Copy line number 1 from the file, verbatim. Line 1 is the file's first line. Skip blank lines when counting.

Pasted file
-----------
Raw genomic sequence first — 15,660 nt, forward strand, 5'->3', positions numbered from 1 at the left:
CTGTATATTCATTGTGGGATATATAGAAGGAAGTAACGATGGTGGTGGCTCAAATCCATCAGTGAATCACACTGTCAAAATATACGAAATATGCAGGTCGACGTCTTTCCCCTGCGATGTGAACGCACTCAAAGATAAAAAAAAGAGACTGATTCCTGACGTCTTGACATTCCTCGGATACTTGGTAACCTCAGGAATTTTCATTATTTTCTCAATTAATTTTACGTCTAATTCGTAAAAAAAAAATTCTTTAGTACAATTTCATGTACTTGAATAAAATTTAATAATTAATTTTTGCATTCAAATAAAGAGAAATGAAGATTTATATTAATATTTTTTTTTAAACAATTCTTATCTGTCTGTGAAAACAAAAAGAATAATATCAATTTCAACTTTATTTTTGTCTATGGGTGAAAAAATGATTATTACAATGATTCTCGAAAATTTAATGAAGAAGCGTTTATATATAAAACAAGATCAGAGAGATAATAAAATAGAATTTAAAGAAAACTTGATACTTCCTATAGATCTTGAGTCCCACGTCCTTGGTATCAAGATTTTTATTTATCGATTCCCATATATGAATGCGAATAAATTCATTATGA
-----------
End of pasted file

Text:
Raw genomic sequence first — 15,660 nt, forward strand, 5'->3', positions numbered from 1 at the left: